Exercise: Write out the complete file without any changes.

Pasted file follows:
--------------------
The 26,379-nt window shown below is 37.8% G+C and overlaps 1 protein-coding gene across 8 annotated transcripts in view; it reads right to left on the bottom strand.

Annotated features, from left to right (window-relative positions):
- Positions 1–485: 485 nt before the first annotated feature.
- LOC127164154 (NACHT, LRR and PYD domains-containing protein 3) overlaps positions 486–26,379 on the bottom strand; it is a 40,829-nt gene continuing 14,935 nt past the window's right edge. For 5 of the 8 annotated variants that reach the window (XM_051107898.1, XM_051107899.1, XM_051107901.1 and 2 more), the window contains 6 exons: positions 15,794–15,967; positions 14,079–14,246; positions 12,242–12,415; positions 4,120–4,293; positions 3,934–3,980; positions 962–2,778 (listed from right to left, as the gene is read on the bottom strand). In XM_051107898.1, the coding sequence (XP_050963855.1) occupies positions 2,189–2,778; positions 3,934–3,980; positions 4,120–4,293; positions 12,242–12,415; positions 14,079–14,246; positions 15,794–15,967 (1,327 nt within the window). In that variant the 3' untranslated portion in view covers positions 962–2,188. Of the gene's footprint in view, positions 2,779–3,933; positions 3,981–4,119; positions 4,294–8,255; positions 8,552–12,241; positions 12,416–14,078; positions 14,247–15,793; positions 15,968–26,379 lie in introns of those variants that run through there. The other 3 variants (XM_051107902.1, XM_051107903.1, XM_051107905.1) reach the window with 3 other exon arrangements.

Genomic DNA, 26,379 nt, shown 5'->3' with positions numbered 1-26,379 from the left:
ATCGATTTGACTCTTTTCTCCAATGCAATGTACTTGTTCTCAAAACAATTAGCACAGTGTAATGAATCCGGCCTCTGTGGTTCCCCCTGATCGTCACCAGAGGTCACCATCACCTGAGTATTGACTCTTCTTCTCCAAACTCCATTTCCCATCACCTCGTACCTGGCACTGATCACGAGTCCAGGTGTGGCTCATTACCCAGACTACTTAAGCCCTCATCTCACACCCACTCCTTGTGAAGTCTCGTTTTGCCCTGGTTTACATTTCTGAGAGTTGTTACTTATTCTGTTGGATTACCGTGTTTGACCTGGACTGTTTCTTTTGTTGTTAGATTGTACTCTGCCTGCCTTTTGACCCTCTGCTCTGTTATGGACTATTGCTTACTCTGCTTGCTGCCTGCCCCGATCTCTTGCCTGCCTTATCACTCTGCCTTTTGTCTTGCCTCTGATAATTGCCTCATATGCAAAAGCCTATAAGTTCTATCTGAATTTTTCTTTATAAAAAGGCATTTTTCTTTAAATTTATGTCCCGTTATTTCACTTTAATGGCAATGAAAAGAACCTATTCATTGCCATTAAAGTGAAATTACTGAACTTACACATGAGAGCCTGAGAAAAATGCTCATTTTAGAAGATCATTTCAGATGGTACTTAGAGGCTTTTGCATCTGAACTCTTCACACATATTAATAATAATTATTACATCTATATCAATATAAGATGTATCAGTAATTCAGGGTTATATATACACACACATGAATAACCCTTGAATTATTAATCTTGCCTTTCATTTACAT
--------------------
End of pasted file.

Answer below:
The 26,379-nt window shown below is 37.8% G+C and overlaps 1 protein-coding gene across 8 annotated transcripts in view; it reads right to left on the bottom strand.

Annotated features, from left to right (window-relative positions):
- Positions 1–485: 485 nt before the first annotated feature.
- LOC127164154 (NACHT, LRR and PYD domains-containing protein 3) overlaps positions 486–26,379 on the bottom strand; it is a 40,829-nt gene continuing 14,935 nt past the window's right edge. For 5 of the 8 annotated variants that reach the window (XM_051107898.1, XM_051107899.1, XM_051107901.1 and 2 more), the window contains 6 exons: positions 15,794–15,967; positions 14,079–14,246; positions 12,242–12,415; positions 4,120–4,293; positions 3,934–3,980; positions 962–2,778 (listed from right to left, as the gene is read on the bottom strand). In XM_051107898.1, the coding sequence (XP_050963855.1) occupies positions 2,189–2,778; positions 3,934–3,980; positions 4,120–4,293; positions 12,242–12,415; positions 14,079–14,246; positions 15,794–15,967 (1,327 nt within the window). In that variant the 3' untranslated portion in view covers positions 962–2,188. Of the gene's footprint in view, positions 2,779–3,933; positions 3,981–4,119; positions 4,294–8,255; positions 8,552–12,241; positions 12,416–14,078; positions 14,247–15,793; positions 15,968–26,379 lie in introns of those variants that run through there. The other 3 variants (XM_051107902.1, XM_051107903.1, XM_051107905.1) reach the window with 3 other exon arrangements.

Genomic DNA, 26,379 nt, shown 5'->3' with positions numbered 1-26,379 from the left:
ATCGATTTGACTCTTTTCTCCAATGCAATGTACTTGTTCTCAAAACAATTAGCACAGTGTAATGAATCCGGCCTCTGTGGTTCCCCCTGATCGTCACCAGAGGTCACCATCACCTGAGTATTGACTCTTCTTCTCCAAACTCCATTTCCCATCACCTCGTACCTGGCACTGATCACGAGTCCAGGTGTGGCTCATTACCCAGACTACTTAAGCCCTCATCTCACACCCACTCCTTGTGAAGTCTCGTTTTGCCCTGGTTTACATTTCTGAGAGTTGTTACTTATTCTGTTGGATTACCGTGTTTGACCTGGACTGTTTCTTTTGTTGTTAGATTGTACTCTGCCTGCCTTTTGACCCTCTGCTCTGTTATGGACTATTGCTTACTCTGCTTGCTGCCTGCCCCGATCTCTTGCCTGCCTTATCACTCTGCCTTTTGTCTTGCCTCTGATAATTGCCTCATATGCAAAAGCCTATAAGTTCTATCTGAATTTTTCTTTATAAAAAGGCATTTTTCTTTAAATTTATGTCCCGTTATTTCACTTTAATGGCAATGAAAAGAACCTATTCATTGCCATTAAAGTGAAATTACTGAACTTACACATGAGAGCCTGAGAAAAATGCTCATTTTAGAAGATCATTTCAGATGGTACTTAGAGGCTTTTGCATCTGAACTCTTCACACATATTAATAATAATTATTACATCTATATCAATATAAGATGTATCAGTAATTCAGGGTTATATATACACACACATGAATAACCCTTGAATTATTAATCTTGCCTTTCATTTACAT